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Fifth-generation producer is face of Massachusetts dairy

Young Farmer Podcast: Sam Staebner wants her neighbors to rediscover her family’s Whittier Farms.

Chris Torres, Editor, American Agriculturist

July 28, 2021

When Sam Staebner got a job as the concession manager for the Worcester Bravehearts — a baseball team near her hometown of Sutton, Mass. — she thought she landed her dream job.

She grew up on her family’s dairy farm, but she always had an interest in food service. Coupled with the fact that the job wasn’t far from home, it seemed like the perfect fit.

But just nine months into it, something changed. A storm came rolling in as she was operating a deep fryer at the ballpark one night. She knew that her family was busy cutting hay. She knew that she was missing the farm.

“The rain was pouring. My mind was like, gee, I hope they got the hay in back home,” she says. “And just in a couple of split seconds I realized, oh my God, my side thoughts about the hay were putting myself and my staff member at risk.”

A few weeks later, she put in her two weeks’ notice. Her parents were the last ones to find out that she wanted to come home to the farm.

"I actually sat in the office waiting for my dad, put my feet up on his desk and totally laid back,” she says. “He came in the office and said, ‘What are you doing?’ I was 22 years old, I was living at his house, doing my other job. So I told him, I quit my job today. And I said to him, you’re going to hire me.”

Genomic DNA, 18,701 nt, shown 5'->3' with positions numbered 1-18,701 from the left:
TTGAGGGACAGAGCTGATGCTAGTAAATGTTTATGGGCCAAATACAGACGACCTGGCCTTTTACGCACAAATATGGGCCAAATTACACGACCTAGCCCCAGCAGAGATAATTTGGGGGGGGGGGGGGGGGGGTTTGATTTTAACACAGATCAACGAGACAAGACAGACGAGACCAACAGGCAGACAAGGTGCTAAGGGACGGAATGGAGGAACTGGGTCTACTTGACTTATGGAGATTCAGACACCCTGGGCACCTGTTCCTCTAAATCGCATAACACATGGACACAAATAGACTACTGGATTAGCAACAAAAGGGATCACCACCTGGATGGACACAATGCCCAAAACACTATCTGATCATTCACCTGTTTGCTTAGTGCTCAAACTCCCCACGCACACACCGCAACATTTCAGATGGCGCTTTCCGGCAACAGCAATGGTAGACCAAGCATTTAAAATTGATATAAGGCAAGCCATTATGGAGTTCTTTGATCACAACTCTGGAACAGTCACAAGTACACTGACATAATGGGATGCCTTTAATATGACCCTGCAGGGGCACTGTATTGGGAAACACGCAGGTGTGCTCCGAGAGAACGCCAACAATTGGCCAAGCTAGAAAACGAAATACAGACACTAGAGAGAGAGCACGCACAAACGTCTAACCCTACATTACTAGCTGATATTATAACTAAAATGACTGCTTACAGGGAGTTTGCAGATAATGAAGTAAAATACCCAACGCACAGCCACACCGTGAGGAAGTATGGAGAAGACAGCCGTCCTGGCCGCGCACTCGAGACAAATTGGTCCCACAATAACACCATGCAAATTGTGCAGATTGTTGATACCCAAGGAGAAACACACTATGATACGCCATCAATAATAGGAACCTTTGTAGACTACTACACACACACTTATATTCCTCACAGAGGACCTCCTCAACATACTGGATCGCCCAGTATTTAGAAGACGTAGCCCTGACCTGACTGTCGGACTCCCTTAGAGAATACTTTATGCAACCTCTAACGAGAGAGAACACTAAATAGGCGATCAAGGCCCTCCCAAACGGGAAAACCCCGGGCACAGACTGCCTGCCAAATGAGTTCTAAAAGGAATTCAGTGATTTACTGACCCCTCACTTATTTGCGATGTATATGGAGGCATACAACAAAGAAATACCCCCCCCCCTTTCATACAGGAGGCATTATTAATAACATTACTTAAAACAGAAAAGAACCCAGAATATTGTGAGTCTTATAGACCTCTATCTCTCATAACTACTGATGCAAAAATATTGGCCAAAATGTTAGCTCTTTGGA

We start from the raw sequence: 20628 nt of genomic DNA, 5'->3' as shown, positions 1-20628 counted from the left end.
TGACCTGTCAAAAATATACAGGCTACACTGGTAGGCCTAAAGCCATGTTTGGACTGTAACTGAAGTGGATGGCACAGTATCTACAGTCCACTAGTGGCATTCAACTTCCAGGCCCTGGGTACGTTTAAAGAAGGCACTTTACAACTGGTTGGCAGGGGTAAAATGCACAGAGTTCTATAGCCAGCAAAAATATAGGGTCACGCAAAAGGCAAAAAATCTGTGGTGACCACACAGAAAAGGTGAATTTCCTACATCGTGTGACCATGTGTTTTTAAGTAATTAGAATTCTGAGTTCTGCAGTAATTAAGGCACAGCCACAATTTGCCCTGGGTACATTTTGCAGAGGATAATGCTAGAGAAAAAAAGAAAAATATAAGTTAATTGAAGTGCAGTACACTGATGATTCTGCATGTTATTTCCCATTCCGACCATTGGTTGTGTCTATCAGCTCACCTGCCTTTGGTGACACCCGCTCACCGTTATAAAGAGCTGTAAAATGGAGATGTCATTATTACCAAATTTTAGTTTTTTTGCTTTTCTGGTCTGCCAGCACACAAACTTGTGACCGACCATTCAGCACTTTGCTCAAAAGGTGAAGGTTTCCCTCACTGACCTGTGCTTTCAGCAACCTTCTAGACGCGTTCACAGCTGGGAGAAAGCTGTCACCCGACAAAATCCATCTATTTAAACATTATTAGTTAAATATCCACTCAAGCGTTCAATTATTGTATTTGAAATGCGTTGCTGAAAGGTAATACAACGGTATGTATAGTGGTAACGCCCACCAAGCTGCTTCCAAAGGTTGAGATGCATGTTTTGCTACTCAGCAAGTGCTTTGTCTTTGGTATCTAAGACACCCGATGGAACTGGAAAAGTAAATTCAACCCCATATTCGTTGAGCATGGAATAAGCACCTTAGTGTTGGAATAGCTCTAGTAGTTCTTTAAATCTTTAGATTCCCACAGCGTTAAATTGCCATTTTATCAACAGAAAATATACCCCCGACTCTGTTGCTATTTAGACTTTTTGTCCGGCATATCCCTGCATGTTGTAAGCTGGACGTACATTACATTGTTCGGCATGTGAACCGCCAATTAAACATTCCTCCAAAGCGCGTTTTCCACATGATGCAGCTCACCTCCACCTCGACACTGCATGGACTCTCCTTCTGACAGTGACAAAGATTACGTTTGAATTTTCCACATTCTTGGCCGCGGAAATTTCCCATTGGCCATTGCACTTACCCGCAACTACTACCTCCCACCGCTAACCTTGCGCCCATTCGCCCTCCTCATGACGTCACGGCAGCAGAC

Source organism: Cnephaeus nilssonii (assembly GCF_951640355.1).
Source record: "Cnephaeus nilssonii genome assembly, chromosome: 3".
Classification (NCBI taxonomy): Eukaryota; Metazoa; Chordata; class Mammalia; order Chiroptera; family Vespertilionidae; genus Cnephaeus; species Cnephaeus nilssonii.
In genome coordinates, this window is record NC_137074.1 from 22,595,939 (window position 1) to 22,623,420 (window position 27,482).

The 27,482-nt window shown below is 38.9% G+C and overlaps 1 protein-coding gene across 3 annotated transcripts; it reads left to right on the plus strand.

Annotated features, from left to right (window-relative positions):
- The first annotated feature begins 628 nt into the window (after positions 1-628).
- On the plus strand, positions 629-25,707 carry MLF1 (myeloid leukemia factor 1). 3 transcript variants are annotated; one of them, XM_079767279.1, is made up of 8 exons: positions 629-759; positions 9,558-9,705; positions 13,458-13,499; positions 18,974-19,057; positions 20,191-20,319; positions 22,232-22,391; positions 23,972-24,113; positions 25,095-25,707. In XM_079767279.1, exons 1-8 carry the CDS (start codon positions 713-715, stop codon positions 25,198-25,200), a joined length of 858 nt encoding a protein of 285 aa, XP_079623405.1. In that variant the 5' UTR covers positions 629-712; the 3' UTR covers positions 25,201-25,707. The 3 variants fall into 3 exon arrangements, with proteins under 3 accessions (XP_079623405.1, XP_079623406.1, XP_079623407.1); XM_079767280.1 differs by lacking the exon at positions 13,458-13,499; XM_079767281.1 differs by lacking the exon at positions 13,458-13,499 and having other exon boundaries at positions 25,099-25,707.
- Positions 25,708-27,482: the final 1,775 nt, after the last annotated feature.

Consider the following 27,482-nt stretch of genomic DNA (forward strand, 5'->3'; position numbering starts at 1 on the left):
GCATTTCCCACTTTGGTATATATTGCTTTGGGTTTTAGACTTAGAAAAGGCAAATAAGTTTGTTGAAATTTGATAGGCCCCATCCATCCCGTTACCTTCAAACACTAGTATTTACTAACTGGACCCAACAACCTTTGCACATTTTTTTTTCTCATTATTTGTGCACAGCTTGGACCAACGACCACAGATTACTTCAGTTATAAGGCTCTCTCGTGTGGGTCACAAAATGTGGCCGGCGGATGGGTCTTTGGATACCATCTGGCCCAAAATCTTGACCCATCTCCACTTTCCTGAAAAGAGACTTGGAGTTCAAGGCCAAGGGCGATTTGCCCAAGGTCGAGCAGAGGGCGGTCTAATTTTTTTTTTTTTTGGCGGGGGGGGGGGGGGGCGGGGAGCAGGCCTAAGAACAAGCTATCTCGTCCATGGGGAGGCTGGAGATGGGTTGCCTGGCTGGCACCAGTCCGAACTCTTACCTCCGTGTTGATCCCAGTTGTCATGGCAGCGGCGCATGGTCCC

Luckily, he did. And seven years later, Sam has become a vital member of the farm, the fifth generation of her family to run it.

Dairy roots

The 500-acre Whittier Farms in Sutton has its roots planted in dairy. Drive past the farm, with its large vegetable garden and on-farm store — called The Milk Store — and you’ll see the barns, silos and trenches typical of a small dairy.

"That's our roots. Our family, even back to my great-grandfather, his brother and his father, they started the farm in dairy,” Sam says.

But like many dairy farms in the Northeast, especially ones near urban areas, diversification has become key to survival. “I think we’ve tried just about everything since,” Sam says.

dairy cows

ROOTS IN DAIRY: While the farm has diversified into beef and vegetables, dairy is still an important part of Whittier Farms. The herd includes 65 cows.

In the late 1990s, the family opened the on-farm store to diversify and generate more year-round income. Milk from the farm was bottled at a separate facility in nearby Shrewsbury.

In 2008, the farm joined the Cabot Creamery Cooperative.

The farm milks 65 cows — Red and Whites, and Holsteins — but there’s been a bigger focus on beef the past 10 years. Sam says that it all started one day when they took a cow, bred it to an Angus and got a freezer full of beef.

Since they have a certified kitchen in the store, they decided to try making things that could appeal to their customers, such as homemade meatballs. Apparently, the meatballs were tasty, and they were a hit. Sam and her family have slowly transitioned more of the animals to beef, but dairy is still key.

“We balance our dairy and our beef very, very closely,” she says. Between all the farm’s young stock, there are more than 200 beef and dairy animals. More than 400 acres of corn and grass are grown as feed.

The farm also grows a lot more vegetables — 15 acres of sweet corn, pumpkins, tomatoes and other veggies — and even some fruit.

Finding her niche

When Sam returned to the farm, social media was just starting to take off. Most of the farm’s advertising, and outreach, was through print media.

Sam took the reins and decided to steer the farm toward more online outreach.

“I kind of took the role of, OK, Whittier Farms has to get back out there,” she says. “My role here is to support everything that we’re doing while also reaching out to the public and letting them know that we’re more than just dairy cows.”

The farm is active on Facebook and Instagram, as social media has become a great tool for Sam’s outreach efforts. A 2019 neighborhood potluck attracted hundreds of locals.